When a child is determined to be non-IV-E, the adoptive parents complete a Statement of Income and Resources.  For state-funded maintenance subsidies, the Area Adoption Specialist shall use an income table to determine the adoptive parents' eligibility based upon gross annual income.  If the family's gross income is less than the figure given in the table, a full maintenance subsidy may be requested.  If the family's gross income is above the figure given, a maintenance subsidy cannot be requested.

If a state-funded special subsidy is requested, the child's eligibility shall be considered on a case-by-case basis by the Subsidy Coordinator.  The adoptive parents' gross income shall be considered.  However, a request for a state-funded special subsidy can be made regardless of the family's income.

17. When do subsidy payments begin?

Adoption assistance payments and benefits may begin at adoption finalization.

18. Do children adopted from private agencies in Arkansas receive the same subsidies as those children adopted from public agencies?

State-funded assistance, in the form of a maintenance subsidy, is only available to children in the custody of the state (i.e., private agency children are not eligible for state-funded maintenance subsidies).

19. When my child turns 18, which benefits, if any, are available to our family?

Title IV-E subsidies may be continued until age 21 if it is determined that the individual has a mental or physical handicap and the adoptive parents are still responsible for the child's support. State-funded subsidies may be continued until the child reaches the age of eighteen.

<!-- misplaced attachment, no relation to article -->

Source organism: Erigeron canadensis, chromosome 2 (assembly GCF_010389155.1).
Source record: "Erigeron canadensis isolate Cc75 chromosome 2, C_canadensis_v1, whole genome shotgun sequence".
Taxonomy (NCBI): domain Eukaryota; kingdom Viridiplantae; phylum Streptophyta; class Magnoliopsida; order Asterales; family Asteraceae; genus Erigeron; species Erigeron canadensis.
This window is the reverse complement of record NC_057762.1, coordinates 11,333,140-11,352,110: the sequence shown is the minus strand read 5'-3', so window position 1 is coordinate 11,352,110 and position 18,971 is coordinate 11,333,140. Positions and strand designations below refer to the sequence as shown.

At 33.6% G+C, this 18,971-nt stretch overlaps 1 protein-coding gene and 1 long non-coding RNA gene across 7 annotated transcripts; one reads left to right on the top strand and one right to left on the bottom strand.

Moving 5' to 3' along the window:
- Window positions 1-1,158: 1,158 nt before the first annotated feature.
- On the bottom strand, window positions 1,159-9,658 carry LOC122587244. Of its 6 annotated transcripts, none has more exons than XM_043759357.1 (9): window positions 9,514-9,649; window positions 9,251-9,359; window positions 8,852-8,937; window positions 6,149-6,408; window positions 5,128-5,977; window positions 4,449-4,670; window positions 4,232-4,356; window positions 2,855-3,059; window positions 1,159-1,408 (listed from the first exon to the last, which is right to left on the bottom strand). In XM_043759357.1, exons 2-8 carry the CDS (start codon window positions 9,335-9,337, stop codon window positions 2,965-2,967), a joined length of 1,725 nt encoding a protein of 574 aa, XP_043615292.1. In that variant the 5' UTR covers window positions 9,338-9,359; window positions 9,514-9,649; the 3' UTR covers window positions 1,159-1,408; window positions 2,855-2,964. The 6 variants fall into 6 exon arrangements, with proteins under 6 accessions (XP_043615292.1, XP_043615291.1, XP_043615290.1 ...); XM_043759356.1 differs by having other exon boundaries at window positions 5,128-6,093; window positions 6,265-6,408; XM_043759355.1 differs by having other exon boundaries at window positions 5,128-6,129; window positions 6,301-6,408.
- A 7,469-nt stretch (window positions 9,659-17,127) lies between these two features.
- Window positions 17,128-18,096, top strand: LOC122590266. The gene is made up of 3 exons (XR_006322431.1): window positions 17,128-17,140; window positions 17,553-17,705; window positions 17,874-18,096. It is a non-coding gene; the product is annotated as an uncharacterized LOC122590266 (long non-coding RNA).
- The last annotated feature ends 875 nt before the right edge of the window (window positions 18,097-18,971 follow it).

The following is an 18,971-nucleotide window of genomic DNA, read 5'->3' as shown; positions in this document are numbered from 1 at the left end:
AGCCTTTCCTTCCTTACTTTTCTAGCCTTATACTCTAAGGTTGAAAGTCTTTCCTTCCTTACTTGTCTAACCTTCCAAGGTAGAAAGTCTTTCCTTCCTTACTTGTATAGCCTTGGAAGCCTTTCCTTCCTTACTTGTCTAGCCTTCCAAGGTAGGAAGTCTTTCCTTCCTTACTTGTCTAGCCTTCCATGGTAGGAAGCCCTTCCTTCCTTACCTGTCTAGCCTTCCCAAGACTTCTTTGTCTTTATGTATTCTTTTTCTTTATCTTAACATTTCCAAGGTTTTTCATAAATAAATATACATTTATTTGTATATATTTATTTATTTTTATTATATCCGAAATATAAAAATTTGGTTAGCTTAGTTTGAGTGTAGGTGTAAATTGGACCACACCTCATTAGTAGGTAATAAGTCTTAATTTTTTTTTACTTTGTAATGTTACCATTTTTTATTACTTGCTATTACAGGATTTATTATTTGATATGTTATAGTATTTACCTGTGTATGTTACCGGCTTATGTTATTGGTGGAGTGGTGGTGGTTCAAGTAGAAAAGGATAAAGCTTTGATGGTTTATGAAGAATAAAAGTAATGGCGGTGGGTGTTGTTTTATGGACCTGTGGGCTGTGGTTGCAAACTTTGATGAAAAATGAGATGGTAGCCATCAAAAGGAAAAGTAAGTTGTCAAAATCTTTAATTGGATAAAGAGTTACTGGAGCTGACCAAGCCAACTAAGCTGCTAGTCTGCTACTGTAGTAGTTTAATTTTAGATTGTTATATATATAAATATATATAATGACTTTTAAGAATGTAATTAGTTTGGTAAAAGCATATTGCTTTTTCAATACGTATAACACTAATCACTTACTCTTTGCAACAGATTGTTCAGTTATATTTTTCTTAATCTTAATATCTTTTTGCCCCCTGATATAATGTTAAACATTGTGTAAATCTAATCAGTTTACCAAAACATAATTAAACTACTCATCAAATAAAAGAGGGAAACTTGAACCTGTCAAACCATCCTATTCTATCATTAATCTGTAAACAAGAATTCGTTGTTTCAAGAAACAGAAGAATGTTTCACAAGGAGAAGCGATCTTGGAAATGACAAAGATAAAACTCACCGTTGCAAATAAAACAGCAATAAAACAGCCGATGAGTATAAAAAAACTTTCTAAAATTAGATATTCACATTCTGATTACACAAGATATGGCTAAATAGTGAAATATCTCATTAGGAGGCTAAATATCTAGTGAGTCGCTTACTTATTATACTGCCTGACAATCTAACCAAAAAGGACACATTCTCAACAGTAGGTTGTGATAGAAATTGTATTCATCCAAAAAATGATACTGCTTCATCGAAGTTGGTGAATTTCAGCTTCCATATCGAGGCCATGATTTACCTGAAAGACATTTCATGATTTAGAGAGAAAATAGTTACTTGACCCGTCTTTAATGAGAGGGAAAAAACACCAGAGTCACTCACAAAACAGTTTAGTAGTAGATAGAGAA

20. A child's adoption assistance agreement may be periodically reviewed by the state. What is the typical process used in Arkansas?

Verification of circumstances to continue the subsidy must be documented annually.  A notarized Statement of Eligibility is sent to the adoptive parents each year.  Subsidy agreements remain effective until the child reaches the age of eighteen.

21. Can adoption assistance agreements be modified if requested by adoptive parents?

Parents can request changes to the adoption assistance agreement at any time.  Parents must submit a written request and show a material change in circumstances in the adoptive family to amend an adoption assistance agreement.  Material changes in the circumstances include, but are not limited to: different medical problems or a change in the type of condition of the child or a significant change in household.  The state may renegotiate an adoption assistance agreement if the adoptive parents request an increase in payment due to a change in their circumstances and a higher foster care rate would have been paid on behalf of the child if the child had still been in foster care.

To request a change, the local Department of Child and Family Services area adoption specialist works with the adoptive parent and submits a request (amendment) for an increase to the adoption field services supervisor for review and comments.  The adoption field supervisor will forward the packet to the adoption field services manager for approval.  The adoption field services manager will submit the packet to the adoption assistance coordinator.

22. What are the exact steps a family must go through to access the fair hearing/appeal process in Arkansas?

Adoptive parents have the right to request a fair hearing when they disagree with a DCFS decision that affects their child’s adoption assistance benefits.  If an initial application for adoption assistance is denied, the adoption assistance coordinator will send a written notice by certified mail to the prospective adoptive parents.  The notice advises parents that they have ten working days to send a written request to the Director of DCFS seeking an appeal of the decision.  The Director then has ten working days to reply by certified mail to the adoptive parent.  If the Director upholds the denial, the family has ten working days to appeal to the Appeals and Hearings Administration Section.